Hey, Answerman! - Hey, Censorman!by Brian Hanson,
Ah, hello there everyone and HAPPY (POTENTIALLY EARLY) HALLOWEEN!!!
I wish I had some fun Halloween-type questions this week, but sadly I don't - nevertheless! I can think of something incredibly scary and fun for all of you Southern Arizonites out there! You can... come to my panel and meet me in person! Gawk at my awkward frame! Die a little inside from my terrible jokes! SPOOOOOKY!
That's right, I'll be at the Tucson Comic-Con that's going on November 4th and 5th! I'll be part of the Journalism in the Anime / Comics / Sci Fi Industries panel, no doubt humiliating myself, so check it out if you're in the area. I'll also be hosting a panel, which I'll get to in a second...
My niece Alex is 15 soon to be 16 and she is in love with anime/manga. I'm not 100% sure on what the lingo or term for this is being that I have no part in it, but growing up I was very discouraged always being told by my parents I can't do something because its too hard or too expensive or the chances of me following my dream and becoming what I wanted to be was slim. I see a lot of potential in this girl. I want to see Alex follow her dreams or at least try and be encouraged and the only way it will happen is if I step in. She is a bright young talented student at her high school and I want to see her succeed in life. My question is where does she begin? Where can I send her work? What do I need to do? I know these are probably really vague questions but this is all really foreign to me. Thank you so much for taking the time to read this and I hope to hear back from you.
And yes, yes I will take this heart-rending question of sincerity as a chance for another plug! I'll be hosting a panel called "Get a Job in Anime and Manga" where I and some of my old anime club buddies will briefly discuss the ins and outs of professional employment in this industry, as it were!
And now to actually respond in earnest: I think this is beautiful. This is tear-inducingly great. Speaking as a failed artist, I can't think of anything more valuable to any young artist's development than the support of your family.
As to where to begin, well... there really isn't any one place to start if you'd like your niece to end up making her own anime and/or manga one day. That's the tricky part in creative fields; everybody who's made a name for themselves as an artist of any sort took a different path to get to where they are. But there is one thing they all have in common - they all worked their butts off to get there.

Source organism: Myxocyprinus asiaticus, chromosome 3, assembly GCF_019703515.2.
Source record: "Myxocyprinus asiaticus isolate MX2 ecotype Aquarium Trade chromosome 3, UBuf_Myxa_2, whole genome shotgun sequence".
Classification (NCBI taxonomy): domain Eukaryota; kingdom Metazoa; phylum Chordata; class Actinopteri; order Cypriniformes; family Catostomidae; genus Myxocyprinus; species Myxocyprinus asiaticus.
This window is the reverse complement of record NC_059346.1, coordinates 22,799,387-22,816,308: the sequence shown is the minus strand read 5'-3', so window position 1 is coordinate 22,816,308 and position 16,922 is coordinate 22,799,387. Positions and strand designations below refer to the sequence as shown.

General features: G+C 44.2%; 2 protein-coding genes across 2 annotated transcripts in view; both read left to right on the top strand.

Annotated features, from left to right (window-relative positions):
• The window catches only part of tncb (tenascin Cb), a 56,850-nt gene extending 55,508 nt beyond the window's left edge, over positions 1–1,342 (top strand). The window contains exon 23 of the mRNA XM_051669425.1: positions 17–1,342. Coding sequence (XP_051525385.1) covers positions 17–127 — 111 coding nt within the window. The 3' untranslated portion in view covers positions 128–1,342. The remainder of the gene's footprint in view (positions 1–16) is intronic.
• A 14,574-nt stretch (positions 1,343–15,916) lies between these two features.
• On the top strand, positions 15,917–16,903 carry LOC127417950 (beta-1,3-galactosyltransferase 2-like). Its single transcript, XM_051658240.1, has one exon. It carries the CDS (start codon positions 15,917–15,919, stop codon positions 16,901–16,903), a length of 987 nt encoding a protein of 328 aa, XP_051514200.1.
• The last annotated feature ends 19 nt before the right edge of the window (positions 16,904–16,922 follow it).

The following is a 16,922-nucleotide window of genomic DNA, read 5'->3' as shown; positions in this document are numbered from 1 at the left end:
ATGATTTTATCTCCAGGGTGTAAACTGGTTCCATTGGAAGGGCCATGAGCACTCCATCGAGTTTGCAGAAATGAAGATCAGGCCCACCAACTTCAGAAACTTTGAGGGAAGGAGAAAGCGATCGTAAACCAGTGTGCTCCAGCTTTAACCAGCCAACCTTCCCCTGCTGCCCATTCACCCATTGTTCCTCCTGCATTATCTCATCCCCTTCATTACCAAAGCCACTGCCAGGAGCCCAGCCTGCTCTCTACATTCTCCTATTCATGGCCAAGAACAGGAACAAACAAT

If she likes to draw, get her into some drawing classes outside of school. Make sure that she can develop into a well-rounded artist with a firm grasp of shading, anatomy, depth, construction, all of that. There's no shortage of free, community-focused art training classes around the country, and those are a fine place to develop essential skills. And if she's completely serious about it, art school is a good place to go, as it'll give her a nice, healthy portfolio at the end of it that'll make it much easier to achieve that dream of hers.
If she likes to write, same thing - there are also dozens of extracurricular writing classes that will also provide a relatively solid foundation to work from. And of course there's almost no college or 4-year University in this country that doesn't offer either a Creative Writing degree, so that's definitely something to work towards from that angle.
And once the schooling is done and all the work has been put into it, well... it's hard to say, really. Making it as a manga/anime creator in Japan obviously involves moving to Japan, and a whole lotta other risky endeavors. Let it be said that it won't be easy, but so long as she's willing to really put the work into it, everything tends to work out well in the end.
So don't worry about "sending out her work" or anything like that, just yet. Simply be the supporting and loving family member you seem to be already, and let her know, practically and simply, the hard steps it'll take to make this dream of hers a reality.
Ah, dreams. I had those, once. Moving on!
After reading Mike Toole's article a couple weeks ago about his local anime stores, I have found myself nagged by a lingering question: in the face of a multitude of online choices, why should one support their local anime store, if you are so fortunate as to have one?
I find this question of particular weight since I wonder if it is not so much about anime stores in particular, so much as brick-and-mortar retail in general. I can't remember the last time I physically went to a store and bought something that was not food, but I never lack broken down boxes to take out from items which I have ordered. Even simple things like school supplies, I find myself able to purchase in greater variety, at a lower price, and in less time online, rather than taking a trip to an actual store. Thoughts?
Thoughts, eh? Well, it sounds like you've already made up your mind on this - shopping online is cheaper and more convenient, and local anime stores... aren't. That's a pretty cut-and-dry argument, right there.
Should you simply support your local Ye Olde Anime Shoppe simply out of guilt? Hell no. The only reason to do so, which is something my comic-book-fan-buddies do, is because you genuinely like the place and the people who work there.